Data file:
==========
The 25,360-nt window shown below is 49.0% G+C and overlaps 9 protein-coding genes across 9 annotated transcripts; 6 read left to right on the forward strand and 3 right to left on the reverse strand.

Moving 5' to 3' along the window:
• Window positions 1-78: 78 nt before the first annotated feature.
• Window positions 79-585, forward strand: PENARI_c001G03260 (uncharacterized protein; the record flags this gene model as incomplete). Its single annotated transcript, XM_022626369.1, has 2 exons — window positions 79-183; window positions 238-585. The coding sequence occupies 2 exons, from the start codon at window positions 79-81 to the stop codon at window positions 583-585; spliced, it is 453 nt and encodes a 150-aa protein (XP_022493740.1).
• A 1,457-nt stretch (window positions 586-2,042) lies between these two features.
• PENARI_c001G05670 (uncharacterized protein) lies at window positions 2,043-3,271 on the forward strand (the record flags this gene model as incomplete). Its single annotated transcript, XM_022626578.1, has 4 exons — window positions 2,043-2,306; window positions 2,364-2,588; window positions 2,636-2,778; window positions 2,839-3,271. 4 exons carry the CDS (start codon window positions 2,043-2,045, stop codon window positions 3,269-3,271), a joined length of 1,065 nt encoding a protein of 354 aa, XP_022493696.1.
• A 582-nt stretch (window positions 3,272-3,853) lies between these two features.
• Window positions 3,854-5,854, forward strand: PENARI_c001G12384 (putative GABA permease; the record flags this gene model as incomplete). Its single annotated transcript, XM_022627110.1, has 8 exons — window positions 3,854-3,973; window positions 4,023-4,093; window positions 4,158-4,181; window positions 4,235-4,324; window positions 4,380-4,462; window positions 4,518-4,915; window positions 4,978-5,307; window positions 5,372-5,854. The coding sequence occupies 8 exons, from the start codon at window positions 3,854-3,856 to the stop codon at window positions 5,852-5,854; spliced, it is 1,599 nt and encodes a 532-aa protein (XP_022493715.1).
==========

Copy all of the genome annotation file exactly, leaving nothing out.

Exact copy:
The 25,360-nt window shown below is 49.0% G+C and overlaps 9 protein-coding genes across 9 annotated transcripts; 6 read left to right on the forward strand and 3 right to left on the reverse strand.

Moving 5' to 3' along the window:
• Window positions 1-78: 78 nt before the first annotated feature.
• Window positions 79-585, forward strand: PENARI_c001G03260 (uncharacterized protein; the record flags this gene model as incomplete). Its single annotated transcript, XM_022626369.1, has 2 exons — window positions 79-183; window positions 238-585. The coding sequence occupies 2 exons, from the start codon at window positions 79-81 to the stop codon at window positions 583-585; spliced, it is 453 nt and encodes a 150-aa protein (XP_022493740.1).
• A 1,457-nt stretch (window positions 586-2,042) lies between these two features.
• PENARI_c001G05670 (uncharacterized protein) lies at window positions 2,043-3,271 on the forward strand (the record flags this gene model as incomplete). Its single annotated transcript, XM_022626578.1, has 4 exons — window positions 2,043-2,306; window positions 2,364-2,588; window positions 2,636-2,778; window positions 2,839-3,271. 4 exons carry the CDS (start codon window positions 2,043-2,045, stop codon window positions 3,269-3,271), a joined length of 1,065 nt encoding a protein of 354 aa, XP_022493696.1.
• A 582-nt stretch (window positions 3,272-3,853) lies between these two features.
• Window positions 3,854-5,854, forward strand: PENARI_c001G12384 (putative GABA permease; the record flags this gene model as incomplete). Its single annotated transcript, XM_022627110.1, has 8 exons — window positions 3,854-3,973; window positions 4,023-4,093; window positions 4,158-4,181; window positions 4,235-4,324; window positions 4,380-4,462; window positions 4,518-4,915; window positions 4,978-5,307; window positions 5,372-5,854. The coding sequence occupies 8 exons, from the start codon at window positions 3,854-3,856 to the stop codon at window positions 5,852-5,854; spliced, it is 1,599 nt and encodes a 532-aa protein (XP_022493715.1).